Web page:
Gherdai Hassell
On Midsummer's Eve, 2021
Black Pony Gallery

Gherdai Hassell uses archival materials to create dazzling collages of Black women that reflect her own diasporic experiences growing up in Bermuda and educated in China. Heavily influenced by Afrofuturism, Hassell culls and remixes the past to generate images of the future. Eyes and lips are cut out of the pages of a magazine and framed by watery swatches of ink influenced by Chinese calligraphy. Sunglasses, hats, and clothes are fabricated from a patchwork of found textures. By piecing together disparate fragments, Hassell affirms an expansive, multifaceted existence where the sum is greater than its parts.

Gherdai Hassell
Permanently together, 2019
Black Pony Gallery

Hassell’s work is currently on view at TERN Gallery in the group exhibition “Stick It,” which highlights the collage-based practices of Hassell, Cydne Jasmin Coleby, BBird Ronald Cyrille, and Steven Schmid. Hassell received an MFA in fine arts from the China Academy of Fine Art. This past January, the artist was shortlisted for the Manchester Open Awards and was also selected to participate in the 13th edition of the African Biennial of Photography.

—Shannon Lee


Jacopo Pagin

B. 1988, Italy. Lives and works in Brussels.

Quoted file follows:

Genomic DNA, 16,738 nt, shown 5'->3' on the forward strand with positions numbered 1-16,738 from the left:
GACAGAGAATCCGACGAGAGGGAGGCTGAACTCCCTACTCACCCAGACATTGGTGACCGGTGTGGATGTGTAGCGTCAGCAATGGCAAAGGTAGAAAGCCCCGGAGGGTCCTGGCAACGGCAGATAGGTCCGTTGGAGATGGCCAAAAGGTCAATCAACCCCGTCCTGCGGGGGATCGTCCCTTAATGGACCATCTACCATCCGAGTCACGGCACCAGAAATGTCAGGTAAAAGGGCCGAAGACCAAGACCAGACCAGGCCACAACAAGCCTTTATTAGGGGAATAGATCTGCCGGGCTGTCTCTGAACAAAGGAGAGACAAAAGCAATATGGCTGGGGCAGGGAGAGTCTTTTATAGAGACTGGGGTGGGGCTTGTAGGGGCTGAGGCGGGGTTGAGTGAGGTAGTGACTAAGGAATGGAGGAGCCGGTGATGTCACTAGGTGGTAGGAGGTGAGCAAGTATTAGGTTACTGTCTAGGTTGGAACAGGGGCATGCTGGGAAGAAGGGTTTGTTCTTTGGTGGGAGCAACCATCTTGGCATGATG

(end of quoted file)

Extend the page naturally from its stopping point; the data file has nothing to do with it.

Jacopo Pagin
Gallant Shadows for Extended Pleasures, 2021
Everyday Gallery

In a given canvas by Jacopo Pagin, one may find a mélange of a Hollywood starlet, Surrealist photography aesthetics, and a delicate Murano glass goblet. In these ethereal works, the rising Italian artist employs art historical techniques and tropes while imbuing his own fresh mastery of color and form in thin, elegant veils. Pagin is becoming increasingly known for his psychedelic paintings that bring together figures and objects in almost spiritual compositions that remarkably envision the notion of illusion.

Jacopo Pagin
Untitled, 2022
Make Room
Jacopo Pagin
Boiling Point, 2021
Make Room

In his current exhibition at Make Room in Los Angeles—his first solo show in the United States—Pagin considers fata morgana, a phenomenon from Italian folklore whereby dreamy visions of castles, conjured by fairies, appear on ocean horizons and dangerously tempt sailors towards their demise. The show, titled “Fata Morgana,” embraces the notion literally and metaphorically through enigmatic objects and figures; brilliant colors that recall where sea meets sky; and the undeniably alluring, enigmatic nature of this body of work.

Pagin studied painting and decoration at the Accademia di Belle Arti in Venice before finishing his MFA in fine arts at the LUCA School of Arts in Brussels. In 2021, he was featured in a solo show at Everyday Gallery in Antwerp, and his work was included in group shows internationally at galleries including Woaw in Hong Kong and Matèria in Rome. In 2020, he exhibited in Manifesta 13 in Marseille.

—Casey Lesser

Artsy Editorial